Creative Aging Symposium Speakers
Louise Aronson, MD MFA, is a leading geriatrician, writer, educator, and professor of medicine at University of California, San Francisco. The author of New York Times bestseller Elderhood, she is a regular contributor to the New York Times and New England Journal of Medicine. Recognition of Louise’s work includes a MacDowell fellowship, four Pushcart nominations, the American Geriatrics Society Clinician-Teacher of the Year award, and a Gold Professorship for Humanism in Medicine.
Debra Rapoport, MA from University of California, Berkeley, eco-friendly style icon from New York City, began her creative expression as a three year old playing dress up and never stopped! She calls it “dressing up, over and again.” She believes style is healing and where there is creativity there are no rules; where there are no rules there is no fear! She has an extensive background in creating textiles related to the body, head gear and other embellishments with an emphasis on recycling and re-purposing, with pieces featured around the world. She has taught at UC Davis, NYU, the Museum of Arts and Design, MOMA and the Neue Galerie. Debra has achieved recent worldwide recognition as an ambassador for the Advanced Style movement.
Nancy Cranbourne is the owner/director of One Big Yes Productions and 40 Women Over 40, a dance company based in Boulder, Colorado. Nancy is a dancer, choreographer, and an award-winning actress & playwright. She has served on the faculties of the Denver Center for the Performing Arts, University of Colorado/Boulder, Colorado State University, University of Washington, and Cornish College for the Arts. Nancy lives and thrives in Boulder, CO, where she inspires dancers to experience total acceptance as they develop communal identity through movement.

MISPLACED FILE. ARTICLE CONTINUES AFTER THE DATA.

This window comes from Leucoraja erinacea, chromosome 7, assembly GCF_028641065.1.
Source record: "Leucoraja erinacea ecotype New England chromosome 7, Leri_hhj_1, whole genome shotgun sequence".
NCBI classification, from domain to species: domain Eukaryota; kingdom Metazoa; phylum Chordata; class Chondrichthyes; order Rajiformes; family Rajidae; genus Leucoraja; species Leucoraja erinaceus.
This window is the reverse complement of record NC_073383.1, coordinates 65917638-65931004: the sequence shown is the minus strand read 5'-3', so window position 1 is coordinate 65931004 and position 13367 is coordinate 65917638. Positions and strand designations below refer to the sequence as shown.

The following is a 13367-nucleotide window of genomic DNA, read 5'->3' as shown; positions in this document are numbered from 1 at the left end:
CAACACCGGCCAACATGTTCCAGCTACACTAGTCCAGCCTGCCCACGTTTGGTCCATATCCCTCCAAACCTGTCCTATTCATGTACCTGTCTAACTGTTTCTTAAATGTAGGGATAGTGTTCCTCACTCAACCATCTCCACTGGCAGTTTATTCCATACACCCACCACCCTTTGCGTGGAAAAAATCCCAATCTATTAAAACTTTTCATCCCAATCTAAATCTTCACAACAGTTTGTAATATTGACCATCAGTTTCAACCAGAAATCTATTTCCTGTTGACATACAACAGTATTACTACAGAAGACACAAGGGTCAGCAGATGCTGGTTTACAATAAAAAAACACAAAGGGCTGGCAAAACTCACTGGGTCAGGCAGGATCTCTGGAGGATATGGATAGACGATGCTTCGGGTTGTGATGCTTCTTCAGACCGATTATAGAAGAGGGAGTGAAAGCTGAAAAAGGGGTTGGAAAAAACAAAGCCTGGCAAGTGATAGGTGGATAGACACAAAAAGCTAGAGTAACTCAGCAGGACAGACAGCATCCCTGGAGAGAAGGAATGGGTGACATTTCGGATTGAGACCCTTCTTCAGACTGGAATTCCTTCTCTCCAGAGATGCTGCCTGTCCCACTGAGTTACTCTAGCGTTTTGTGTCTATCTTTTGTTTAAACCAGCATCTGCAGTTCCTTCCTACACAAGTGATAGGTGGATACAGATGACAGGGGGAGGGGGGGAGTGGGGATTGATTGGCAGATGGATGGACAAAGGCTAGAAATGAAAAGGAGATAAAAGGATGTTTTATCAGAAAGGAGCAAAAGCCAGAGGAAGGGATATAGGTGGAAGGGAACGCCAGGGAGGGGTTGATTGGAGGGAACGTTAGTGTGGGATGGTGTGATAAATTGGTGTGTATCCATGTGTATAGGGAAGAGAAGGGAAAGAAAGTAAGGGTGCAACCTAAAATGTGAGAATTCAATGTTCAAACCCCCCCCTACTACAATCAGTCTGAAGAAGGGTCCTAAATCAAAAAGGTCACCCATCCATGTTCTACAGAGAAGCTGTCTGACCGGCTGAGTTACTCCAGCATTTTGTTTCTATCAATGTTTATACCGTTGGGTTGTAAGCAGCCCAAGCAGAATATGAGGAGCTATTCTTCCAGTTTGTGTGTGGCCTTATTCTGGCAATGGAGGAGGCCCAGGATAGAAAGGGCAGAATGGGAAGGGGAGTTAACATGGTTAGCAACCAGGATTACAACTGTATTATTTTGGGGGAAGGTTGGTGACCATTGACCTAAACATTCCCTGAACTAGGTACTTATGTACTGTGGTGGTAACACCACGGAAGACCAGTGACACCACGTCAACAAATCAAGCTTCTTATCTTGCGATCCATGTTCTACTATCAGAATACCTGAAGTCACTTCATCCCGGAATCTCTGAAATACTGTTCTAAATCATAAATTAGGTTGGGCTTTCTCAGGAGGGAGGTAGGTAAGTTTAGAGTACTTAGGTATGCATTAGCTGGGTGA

Albertina Zarazúa Padilla is a storyteller, the co-founder of and the story curator for MiHistoria.net, and facilitator of its’ storytelling workshops. Albertina was born to a farmworker family in Monterey, California, was a classroom teacher for over 20 years, and has served in a variety of community roles – shop steward and union representative, soccer coach, mentor for the National Latina Health Organization, board member of Clinica de la Raza, and member of the Teacher Advisory Board of the Oakland Museum of California and Luna Dance Institute. Albertina works with individuals and groups, helping them find the key to unlock their stories, and thus, their passage to shaping the world around them.
Edythe Boone is a self-taught artist and activist, working as a muralist, counselor, and art educator. She has spent decades using art as a tool for community transformation – bringing diverse individuals and communities together and fostering change through empathy. Whether collaborating on a mural as large and epic as Maestrapeace in San Francisco, or teaching a young student a new medium, Edythe’s message is clear – art, and its healing power, is for everyone.
David “Lucky” Goff, PhD, author and community organizer, had a brain aneurysm in 2003, which lead to the onset of a rare brain syndrome, the brink of death, and permanent disability. This experience had a transformative effect on David, making him “lucky”, and cued him into how radically connected all things are. This broader awareness now informs his approach to what it means to be human. He writes extensively about a psychology of interdependence, community, elders, and the conditions that lead to a social and ecological sense of connection. He approaches aging in innovative ways, using learning techniques from a host of oral traditions to discover what promotes, heals, and binds together a culture where elders are seen, and see themselves, as valuable and essential contributors.